Plyometrics: jumping to improve performance

The depth jump

As part of a series focusing on targeted exercises for specific body parts or moves in different sports, Peak Performance Premium examines a training exercise that can bring improved performance in a wide range of sports, from running to football to – of course – jumping… 

Muscles involved:

Quadriceps (thigh), hamstrings, glutes (buttocks), calf muscles.

Joint motion:

Ankle extension, knee extension, hip extension.

Sports applicability:

Running (sprints, middle and long distances), field and racket sports, such as tennis, football, basketball, high jump, long jump.

Muscular action: Plyometric

Plyometric exercises work on the principle that a concentric muscular contraction is much stronger if it immediately follows an eccentric contraction of the same muscle. It’s a bit like stretching out a coiled spring to its fullest extent (the eccentric contraction), then letting it go (the concentric contraction): immense levels of energy are released in a split second as the spring recoils.

An eccentric muscular action occurs when a muscle lengthens as it contracts. The lowering phase of a biceps curl is the most obvious example of an eccentric muscular action.

A concentric muscular contraction occurs when a muscle shortens as it contracts, as in the lifting part of the biceps curl.

General conditioning benefits

The depth jump provides a great base of dynamic power for the majority of sports. This is a consequence of its ability to closely match sport- specific speeds of movement and muscular action. Most standard weight-training lifts, even when performed as quickly as possible, take between 0.5 and 0.7 seconds to complete, whereas during a depth jump the performer’s feet may be in contact with the ground for as little as 0.2 to 0.3 seconds.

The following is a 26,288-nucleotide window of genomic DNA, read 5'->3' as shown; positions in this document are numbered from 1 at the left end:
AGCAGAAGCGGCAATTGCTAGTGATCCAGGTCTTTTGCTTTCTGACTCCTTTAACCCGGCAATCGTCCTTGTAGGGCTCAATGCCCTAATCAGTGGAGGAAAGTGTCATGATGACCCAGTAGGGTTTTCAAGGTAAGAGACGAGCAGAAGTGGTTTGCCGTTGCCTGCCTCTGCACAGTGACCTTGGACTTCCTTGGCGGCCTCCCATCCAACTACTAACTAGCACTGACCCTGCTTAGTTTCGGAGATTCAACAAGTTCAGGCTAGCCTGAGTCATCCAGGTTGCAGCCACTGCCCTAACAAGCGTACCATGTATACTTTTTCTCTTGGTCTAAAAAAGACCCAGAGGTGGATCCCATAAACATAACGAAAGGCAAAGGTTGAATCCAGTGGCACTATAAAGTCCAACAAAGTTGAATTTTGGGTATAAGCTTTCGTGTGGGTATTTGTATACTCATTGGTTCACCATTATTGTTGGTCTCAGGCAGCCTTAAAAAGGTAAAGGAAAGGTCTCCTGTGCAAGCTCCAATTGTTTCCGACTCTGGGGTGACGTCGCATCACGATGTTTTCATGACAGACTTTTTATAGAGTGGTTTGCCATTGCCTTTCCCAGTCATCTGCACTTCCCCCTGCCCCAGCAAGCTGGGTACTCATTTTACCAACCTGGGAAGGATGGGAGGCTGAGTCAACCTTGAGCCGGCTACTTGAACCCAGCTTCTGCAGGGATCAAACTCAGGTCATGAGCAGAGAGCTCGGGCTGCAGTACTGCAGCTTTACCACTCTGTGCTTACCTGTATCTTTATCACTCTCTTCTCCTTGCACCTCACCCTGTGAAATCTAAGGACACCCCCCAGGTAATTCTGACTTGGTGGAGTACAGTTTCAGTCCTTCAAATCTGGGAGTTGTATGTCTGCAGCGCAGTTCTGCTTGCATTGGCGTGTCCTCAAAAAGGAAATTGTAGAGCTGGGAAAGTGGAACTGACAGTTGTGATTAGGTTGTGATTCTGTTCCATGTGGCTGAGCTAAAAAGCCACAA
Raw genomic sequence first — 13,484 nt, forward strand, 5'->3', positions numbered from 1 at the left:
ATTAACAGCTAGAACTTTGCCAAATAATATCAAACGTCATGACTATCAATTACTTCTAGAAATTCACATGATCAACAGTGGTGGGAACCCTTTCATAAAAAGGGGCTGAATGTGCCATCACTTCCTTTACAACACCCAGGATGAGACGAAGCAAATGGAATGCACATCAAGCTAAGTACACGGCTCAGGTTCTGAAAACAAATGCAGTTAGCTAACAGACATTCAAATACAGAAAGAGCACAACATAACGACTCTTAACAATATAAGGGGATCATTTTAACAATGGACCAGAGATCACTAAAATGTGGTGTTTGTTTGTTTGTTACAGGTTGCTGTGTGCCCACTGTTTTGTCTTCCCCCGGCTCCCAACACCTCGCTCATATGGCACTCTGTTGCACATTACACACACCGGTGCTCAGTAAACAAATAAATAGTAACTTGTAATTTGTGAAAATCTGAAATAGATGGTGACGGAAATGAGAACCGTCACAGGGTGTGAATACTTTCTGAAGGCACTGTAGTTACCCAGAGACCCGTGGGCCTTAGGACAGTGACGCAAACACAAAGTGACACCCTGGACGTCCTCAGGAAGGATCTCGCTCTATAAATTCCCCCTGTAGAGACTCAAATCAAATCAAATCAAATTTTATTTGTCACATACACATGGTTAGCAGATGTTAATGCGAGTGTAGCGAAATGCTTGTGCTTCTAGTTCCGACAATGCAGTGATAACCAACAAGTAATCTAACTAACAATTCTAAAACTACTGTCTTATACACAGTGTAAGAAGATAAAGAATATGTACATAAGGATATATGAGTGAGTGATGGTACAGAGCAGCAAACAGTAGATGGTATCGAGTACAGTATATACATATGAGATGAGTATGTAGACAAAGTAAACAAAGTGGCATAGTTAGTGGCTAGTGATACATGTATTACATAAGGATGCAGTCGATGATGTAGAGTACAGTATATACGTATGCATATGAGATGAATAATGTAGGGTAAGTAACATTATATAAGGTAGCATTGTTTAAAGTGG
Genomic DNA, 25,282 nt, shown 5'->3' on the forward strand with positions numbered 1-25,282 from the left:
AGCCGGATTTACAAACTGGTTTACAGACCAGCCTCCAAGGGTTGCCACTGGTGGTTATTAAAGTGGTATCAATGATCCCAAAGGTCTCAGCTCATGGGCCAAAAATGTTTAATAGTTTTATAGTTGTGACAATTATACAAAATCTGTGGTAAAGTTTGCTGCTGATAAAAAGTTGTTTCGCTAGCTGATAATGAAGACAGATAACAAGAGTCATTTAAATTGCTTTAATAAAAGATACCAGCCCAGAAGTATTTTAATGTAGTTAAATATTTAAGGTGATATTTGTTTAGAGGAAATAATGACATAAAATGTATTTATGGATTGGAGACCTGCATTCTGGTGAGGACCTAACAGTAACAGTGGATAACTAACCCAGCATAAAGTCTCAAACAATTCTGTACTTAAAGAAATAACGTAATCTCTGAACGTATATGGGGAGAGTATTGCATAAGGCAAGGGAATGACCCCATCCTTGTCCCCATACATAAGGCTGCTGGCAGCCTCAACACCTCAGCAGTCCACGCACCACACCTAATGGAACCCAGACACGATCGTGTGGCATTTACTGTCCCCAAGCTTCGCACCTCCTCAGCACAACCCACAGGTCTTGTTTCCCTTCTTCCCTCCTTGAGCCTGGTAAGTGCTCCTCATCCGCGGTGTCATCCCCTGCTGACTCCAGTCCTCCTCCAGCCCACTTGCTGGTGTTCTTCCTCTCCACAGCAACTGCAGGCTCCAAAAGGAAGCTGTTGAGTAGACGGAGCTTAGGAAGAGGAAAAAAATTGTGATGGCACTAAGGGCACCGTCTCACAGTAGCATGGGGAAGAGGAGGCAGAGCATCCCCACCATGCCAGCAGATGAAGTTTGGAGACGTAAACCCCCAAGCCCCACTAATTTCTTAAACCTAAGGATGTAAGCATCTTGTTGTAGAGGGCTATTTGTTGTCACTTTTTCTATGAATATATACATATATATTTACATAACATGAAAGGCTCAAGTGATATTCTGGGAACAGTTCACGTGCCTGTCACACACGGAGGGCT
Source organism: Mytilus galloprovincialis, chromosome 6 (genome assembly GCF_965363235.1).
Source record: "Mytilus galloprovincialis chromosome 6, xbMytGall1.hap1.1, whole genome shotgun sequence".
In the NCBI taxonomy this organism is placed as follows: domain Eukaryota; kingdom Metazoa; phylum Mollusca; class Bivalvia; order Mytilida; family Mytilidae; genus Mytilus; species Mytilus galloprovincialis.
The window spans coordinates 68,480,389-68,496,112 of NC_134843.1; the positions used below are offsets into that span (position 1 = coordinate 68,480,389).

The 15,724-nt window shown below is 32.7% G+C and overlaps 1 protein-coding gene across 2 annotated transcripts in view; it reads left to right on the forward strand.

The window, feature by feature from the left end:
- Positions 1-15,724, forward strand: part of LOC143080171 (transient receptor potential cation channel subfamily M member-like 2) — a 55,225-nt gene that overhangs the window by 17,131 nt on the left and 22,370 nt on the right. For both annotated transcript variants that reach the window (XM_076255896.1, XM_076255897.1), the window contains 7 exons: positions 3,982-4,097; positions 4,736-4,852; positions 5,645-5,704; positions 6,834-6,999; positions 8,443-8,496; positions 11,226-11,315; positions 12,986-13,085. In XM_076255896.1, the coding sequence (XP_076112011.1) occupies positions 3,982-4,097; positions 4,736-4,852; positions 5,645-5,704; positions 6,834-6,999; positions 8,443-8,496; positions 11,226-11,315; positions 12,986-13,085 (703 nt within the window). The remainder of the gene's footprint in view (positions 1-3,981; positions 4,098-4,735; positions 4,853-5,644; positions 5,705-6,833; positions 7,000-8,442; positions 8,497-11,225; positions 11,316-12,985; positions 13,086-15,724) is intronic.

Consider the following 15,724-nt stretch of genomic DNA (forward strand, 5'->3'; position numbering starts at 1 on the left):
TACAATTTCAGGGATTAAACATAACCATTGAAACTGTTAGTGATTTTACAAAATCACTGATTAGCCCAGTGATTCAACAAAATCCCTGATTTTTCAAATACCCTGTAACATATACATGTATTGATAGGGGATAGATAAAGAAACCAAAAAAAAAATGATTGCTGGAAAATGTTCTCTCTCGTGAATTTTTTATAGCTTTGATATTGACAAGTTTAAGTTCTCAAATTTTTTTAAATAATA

Sport-specific benefits 

Although the basic depth jump is very sports- specific in itself, it can be made even more so by adaptation and variation.

Start position

Stand on top of a strong platform, 0.5m to 1.0m high (the higher the platform height, the greater the strength component; the lower the platform height, the greater the speed component).


1. Step slightly forward off the platform. Land towards your forefeet;

2. React as quickly as possible to the ground and spring immediately back up into the air;

3. Use your arms to add to your speed by pulling them back prior to stepping off the platform, and swinging them

igorously forward and upward, as your feet hit the ground;

4. Keep your back in neutral alignment, ie, not arched or rounded;

5. Focus your gaze straight ahead of you.

Training tips

Maintain neutral posture and a balanced, elevated chest position throughout the exercise. Do not attempt to absorb the impact on landing; rather, react as quickly and as fast as you can, even if this sacrifices height gained. The faster a muscle is forced to perform an eccentric contraction, the greater the concentric force it can generate. To ease your understanding: think of a rubber ball being thrown against a wall. What happens when the ball is thrown harder? It springs back even faster and further. This is the effect you should aim to achieve when performing plyometric exercises such as the depth jump.

Always warm up specifically before performing depth jumps; jog, and perform dynamic stretches.

Don’t perform more than two specific plyometric workouts a week, and allow at least five days before important competitions. Monitor the number of jumps performed. Depth jump volume is measured in ground contacts; avoid more than 60 in a session.

To allow your power-producing fast-twitch muscle fibres to be at their most effective, take 30 seconds’ recovery between exercises and two minutes between sets. Perform depth jumps on a non-slip flat surface: a sprung gymnasium floor or all-weather athletics track are ideal surfaces.

You need to be in ‘the right frame of mind’ to get the most out of depth jumping (which should be possible as you’re not exercising plyometrically more than twice a week). Going through the motions will not turn on a sufficient neuromuscular input to optimise their performance.

Start with 3 x 6 repetitions

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